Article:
When a male humpback whale sings, it hangs its 40-foot-long, 40-ton body upside down in the water and makes some of the world’s most distinctive sounds. according to a study 2018 who analyzed the songs of Australian humpback whales, the whales share an ever-evolving language, like a local dialect, made up of “phrases” strung together to form “themes” that are then arranged to form songs. The shrieks and moans become more complex as the humpback whales add their own flourishes, similar to a folk singer changing a chorus.
While humpback singing is believed to have several purposes, perhaps one of the most important being to attract a mate, this majestic ritual may be in decline. TO new study of Australian humpback whales found that the huge mammals now often resort to fighting for love by charging and headbutting other potential suitors, among other tactics. Such battles tend to occur after a male has approached a female and is swimming alongside her, and others rush in to take her place, as documented in account of a writer of a fight of whale against whale.
Whaling and behavior change
The increase in courtship violence has a simple explanation, the researchers say: changes in humpback whale populations and the legacy of whaling.
Read more: Humpback whales go through a ‘cultural revolution’ every few years
Whaling wiped out most of the world’s humpback whales, leaving only about 200 individuals in the 1960s, and as the population improved, so did the density of males. And when males came into closer contact with each other, they were more likely to stop singing and gain mates through means other than singing, including head patting, the study found. While the song attracted the females, it also alerted the males, who sometimes tried to assert their dominance.
“Humans aren’t the only ones subject to big societal changes when it comes to mating rituals,” says lead researcher Associate Professor Rebecca Dunlop from the University of Queensland, in Press release.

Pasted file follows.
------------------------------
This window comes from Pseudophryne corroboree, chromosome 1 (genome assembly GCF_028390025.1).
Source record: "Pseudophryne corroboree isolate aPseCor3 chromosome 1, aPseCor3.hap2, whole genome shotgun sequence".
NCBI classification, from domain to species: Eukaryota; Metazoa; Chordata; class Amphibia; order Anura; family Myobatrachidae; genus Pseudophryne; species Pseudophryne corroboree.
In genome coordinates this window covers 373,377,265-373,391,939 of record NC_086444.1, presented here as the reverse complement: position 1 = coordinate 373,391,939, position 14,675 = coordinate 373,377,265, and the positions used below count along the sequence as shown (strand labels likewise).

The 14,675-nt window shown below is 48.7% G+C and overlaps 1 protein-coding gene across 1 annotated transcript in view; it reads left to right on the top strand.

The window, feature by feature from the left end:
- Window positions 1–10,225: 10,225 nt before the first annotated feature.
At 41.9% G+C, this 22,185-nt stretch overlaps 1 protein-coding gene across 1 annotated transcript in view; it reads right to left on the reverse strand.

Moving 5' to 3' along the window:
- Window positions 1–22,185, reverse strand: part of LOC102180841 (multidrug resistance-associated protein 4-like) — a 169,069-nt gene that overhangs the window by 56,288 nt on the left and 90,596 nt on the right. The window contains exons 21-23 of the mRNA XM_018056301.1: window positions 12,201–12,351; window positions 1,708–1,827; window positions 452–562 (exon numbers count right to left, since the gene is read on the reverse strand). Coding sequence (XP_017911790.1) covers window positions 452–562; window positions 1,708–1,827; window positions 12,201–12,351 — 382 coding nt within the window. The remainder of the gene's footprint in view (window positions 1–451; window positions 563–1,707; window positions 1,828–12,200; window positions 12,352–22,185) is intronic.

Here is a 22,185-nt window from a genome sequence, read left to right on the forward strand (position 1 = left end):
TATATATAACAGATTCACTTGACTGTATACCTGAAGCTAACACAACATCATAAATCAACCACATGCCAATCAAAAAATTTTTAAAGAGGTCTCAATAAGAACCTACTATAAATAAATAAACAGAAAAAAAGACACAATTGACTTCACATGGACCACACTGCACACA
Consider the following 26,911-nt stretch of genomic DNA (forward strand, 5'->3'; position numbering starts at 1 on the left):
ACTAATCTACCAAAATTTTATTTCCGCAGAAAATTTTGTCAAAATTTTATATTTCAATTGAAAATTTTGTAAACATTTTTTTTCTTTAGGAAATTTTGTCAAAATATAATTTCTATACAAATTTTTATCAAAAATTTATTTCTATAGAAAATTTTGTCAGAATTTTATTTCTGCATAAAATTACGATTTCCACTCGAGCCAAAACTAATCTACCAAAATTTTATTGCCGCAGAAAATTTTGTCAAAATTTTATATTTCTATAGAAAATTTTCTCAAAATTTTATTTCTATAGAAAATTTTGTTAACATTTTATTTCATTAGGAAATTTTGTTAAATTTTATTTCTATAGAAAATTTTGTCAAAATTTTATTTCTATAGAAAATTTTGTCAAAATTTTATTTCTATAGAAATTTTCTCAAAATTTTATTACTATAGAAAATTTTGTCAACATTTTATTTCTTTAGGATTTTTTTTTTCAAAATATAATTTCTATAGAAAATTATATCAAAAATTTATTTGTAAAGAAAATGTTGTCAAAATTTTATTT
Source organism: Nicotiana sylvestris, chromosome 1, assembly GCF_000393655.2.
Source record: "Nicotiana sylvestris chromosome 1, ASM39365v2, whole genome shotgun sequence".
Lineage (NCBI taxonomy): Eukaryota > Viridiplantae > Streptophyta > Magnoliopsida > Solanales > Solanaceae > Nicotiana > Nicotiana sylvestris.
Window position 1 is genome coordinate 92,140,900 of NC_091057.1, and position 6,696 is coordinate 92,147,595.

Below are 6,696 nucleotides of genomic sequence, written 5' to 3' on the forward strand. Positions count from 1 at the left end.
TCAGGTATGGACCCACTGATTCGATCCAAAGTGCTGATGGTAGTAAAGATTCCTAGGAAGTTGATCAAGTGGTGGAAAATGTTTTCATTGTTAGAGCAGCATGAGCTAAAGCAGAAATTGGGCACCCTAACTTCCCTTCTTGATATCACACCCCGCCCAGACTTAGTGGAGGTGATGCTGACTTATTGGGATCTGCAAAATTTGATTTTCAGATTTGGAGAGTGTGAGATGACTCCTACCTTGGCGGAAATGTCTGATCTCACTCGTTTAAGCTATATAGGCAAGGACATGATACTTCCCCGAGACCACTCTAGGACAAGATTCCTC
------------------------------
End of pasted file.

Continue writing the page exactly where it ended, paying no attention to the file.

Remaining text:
The study presented a unique opportunity to study a population as it recovered from near extinction, using a wealth of data from 1997 to 2015. The researchers relied on a series of hydrophone buoys to record and signal the song of the whales, and combined that data with visual. Observations from the top of Emu Mountain, which dominates the Australian coast. The site effectively had a side view of the whales’ annual migration route to the Southern Ocean, where they feed extensively.
In 1997 he commanded the singing. Widespread fighting came later, during the 2000s, with ramming and charging maneuvers dangerous to both attacker and target, according to the study.
“Men must weigh the costs and benefits of each tactic,” Dunlop says in a press release.
Humpback Whale Song Patterns
While the males compete aggressively, they also share a communal song, as Australian populations tend to mimic a unified composition and are distinguished by how they diverge from it. This evolution continues until song patterns from outside populations filter in and trigger a “revolution” every few years, a drastic overhaul in which the whales ditch the old for the latest trend.
Read more: Understanding how whales communicate
Some humpback whales continue to sing as they swim alongside the females, in a sort of serenade, but a greater concentration of males has suppressed this practice, research has found.
“If the competition is fierce, the last thing the male wants to do is announce that there is a female in the area,” Dunlop says in a press release, “because it could attract other males who could outbid the singer for the female. .”